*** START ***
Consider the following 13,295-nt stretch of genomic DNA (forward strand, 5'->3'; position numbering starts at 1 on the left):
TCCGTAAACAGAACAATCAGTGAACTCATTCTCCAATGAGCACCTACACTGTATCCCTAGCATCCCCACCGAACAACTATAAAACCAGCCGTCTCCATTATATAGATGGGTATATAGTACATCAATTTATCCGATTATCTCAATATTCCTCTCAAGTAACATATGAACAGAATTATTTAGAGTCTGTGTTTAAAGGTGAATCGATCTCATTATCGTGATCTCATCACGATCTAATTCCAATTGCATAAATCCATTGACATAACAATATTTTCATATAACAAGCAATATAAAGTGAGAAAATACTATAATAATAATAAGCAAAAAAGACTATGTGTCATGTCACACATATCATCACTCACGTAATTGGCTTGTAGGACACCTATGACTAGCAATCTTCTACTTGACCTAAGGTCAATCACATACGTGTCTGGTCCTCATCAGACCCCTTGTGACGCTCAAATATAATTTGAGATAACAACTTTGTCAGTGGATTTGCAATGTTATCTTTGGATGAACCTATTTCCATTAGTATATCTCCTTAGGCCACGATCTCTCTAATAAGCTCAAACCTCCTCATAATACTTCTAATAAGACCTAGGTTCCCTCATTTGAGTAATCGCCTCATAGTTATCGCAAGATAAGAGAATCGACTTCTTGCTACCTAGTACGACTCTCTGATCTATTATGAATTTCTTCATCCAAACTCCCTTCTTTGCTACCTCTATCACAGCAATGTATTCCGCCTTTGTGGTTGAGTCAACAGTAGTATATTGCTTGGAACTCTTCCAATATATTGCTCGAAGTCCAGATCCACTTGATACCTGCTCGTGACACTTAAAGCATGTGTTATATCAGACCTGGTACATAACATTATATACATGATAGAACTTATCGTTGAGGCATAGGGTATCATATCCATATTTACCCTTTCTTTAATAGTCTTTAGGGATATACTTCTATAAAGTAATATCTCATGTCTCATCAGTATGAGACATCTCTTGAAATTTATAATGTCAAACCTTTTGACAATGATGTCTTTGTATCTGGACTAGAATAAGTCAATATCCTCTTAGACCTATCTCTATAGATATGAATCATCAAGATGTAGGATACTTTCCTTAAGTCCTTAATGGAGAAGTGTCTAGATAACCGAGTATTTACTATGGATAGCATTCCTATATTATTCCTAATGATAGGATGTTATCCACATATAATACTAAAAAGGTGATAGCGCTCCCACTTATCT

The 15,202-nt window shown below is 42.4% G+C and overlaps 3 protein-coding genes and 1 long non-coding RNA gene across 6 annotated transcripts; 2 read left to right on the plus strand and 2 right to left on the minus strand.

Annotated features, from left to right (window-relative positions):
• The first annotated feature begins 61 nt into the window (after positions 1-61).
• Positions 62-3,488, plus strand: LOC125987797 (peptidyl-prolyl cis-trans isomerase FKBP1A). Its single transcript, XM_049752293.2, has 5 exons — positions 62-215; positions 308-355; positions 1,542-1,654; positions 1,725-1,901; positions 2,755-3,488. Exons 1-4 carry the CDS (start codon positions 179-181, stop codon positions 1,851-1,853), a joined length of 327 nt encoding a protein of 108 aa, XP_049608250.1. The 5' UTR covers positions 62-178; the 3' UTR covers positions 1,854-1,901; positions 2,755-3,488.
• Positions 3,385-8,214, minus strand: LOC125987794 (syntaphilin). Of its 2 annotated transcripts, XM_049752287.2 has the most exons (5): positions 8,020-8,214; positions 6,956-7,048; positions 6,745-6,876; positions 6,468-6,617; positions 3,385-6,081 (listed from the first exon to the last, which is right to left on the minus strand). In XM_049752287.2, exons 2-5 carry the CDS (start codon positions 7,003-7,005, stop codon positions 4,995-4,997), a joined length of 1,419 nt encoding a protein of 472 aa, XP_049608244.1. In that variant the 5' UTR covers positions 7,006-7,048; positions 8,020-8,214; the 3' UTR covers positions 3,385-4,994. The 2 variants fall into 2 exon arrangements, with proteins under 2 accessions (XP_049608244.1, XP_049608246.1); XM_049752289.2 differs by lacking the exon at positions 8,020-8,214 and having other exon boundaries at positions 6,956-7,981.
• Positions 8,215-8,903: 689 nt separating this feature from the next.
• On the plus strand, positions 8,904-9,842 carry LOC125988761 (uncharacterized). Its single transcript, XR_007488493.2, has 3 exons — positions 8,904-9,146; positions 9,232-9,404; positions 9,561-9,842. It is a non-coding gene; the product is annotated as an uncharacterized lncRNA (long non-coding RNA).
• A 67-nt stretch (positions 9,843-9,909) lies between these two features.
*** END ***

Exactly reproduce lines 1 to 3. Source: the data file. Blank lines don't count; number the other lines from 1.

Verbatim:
Consider the following 13,295-nt stretch of genomic DNA (forward strand, 5'->3'; position numbering starts at 1 on the left):
TCCGTAAACAGAACAATCAGTGAACTCATTCTCCAATGAGCACCTACACTGTATCCCTAGCATCCCCACCGAACAACTATAAAACCAGCCGTCTCCATTATATAGATGGGTATATAGTACATCAATTTATCCGATTATCTCAATATTCCTCTCAAGTAACATATGAACAGAATTATTTAGAGTCTGTGTTTAAAGGTGAATCGATCTCATTATCGTGATCTCATCACGATCTAATTCCAATTGCATAAATCCATTGACATAACAATATTTTCATATAACAAGCAATATAAAGTGAGAAAATACTATAATAATAATAAGCAAAAAAGACTATGTGTCATGTCACACATATCATCACTCACGTAATTGGCTTGTAGGACACCTATGACTAGCAATCTTCTACTTGACCTAAGGTCAATCACATACGTGTCTGGTCCTCATCAGACCCCTTGTGACGCTCAAATATAATTTGAGATAACAACTTTGTCAGTGGATTTGCAATGTTATCTTTGGATGAACCTATTTCCATTAGTATATCTCCTTAGGCCACGATCTCTCTAATAAGCTCAAACCTCCTCATAATACTTCTAATAAGACCTAGGTTCCCTCATTTGAGTAATCGCCTCATAGTTATCGCAAGATAAGAGAATCGACTTCTTGCTACCTAGTACGACTCTCTGATCTATTATGAATTTCTTCATCCAAACTCCCTTCTTTGCTACCTCTATCACAGCAATGTATTCCGCCTTTGTGGTTGAGTCAACAGTAGTATATTGCTTGGAACTCTTCCAATATATTGCTCGAAGTCCAGATCCACTTGATACCTGCTCGTGACACTTAAAGCATGTGTTATATCAGACCTGGTACATAACATTATATACATGATAGAACTTATCGTTGAGGCATAGGGTATCATATCCATATTTACCCTTTCTTTAATAGTCTTTAGGGATATACTTCTATAAAGTAATATCTCATGTCTCATCAGTATGAGACATCTCTTGAAATTTATAATGTCAAACCTTTTGACAATGATGTCTTTGTATCTGGACTAGAATAAGTCAATATCCTCTTAGACCTATCTCTATAGATATGAATCATCAAGATGTAGGATACTTTCCTTAAGTCCTTAATGGAGAAGTGTCTAGATAACCGAGTATTTACTATGGATAGCATTCCTATATTATTCCTAATGATAGGATGTTATCCACATATAATACTAAAAAGGTGATAGCGCTCCCACTTATCT

The 15,202-nt window shown below is 42.4% G+C and overlaps 3 protein-coding genes and 1 long non-coding RNA gene across 6 annotated transcripts; 2 read left to right on the plus strand and 2 right to left on the minus strand.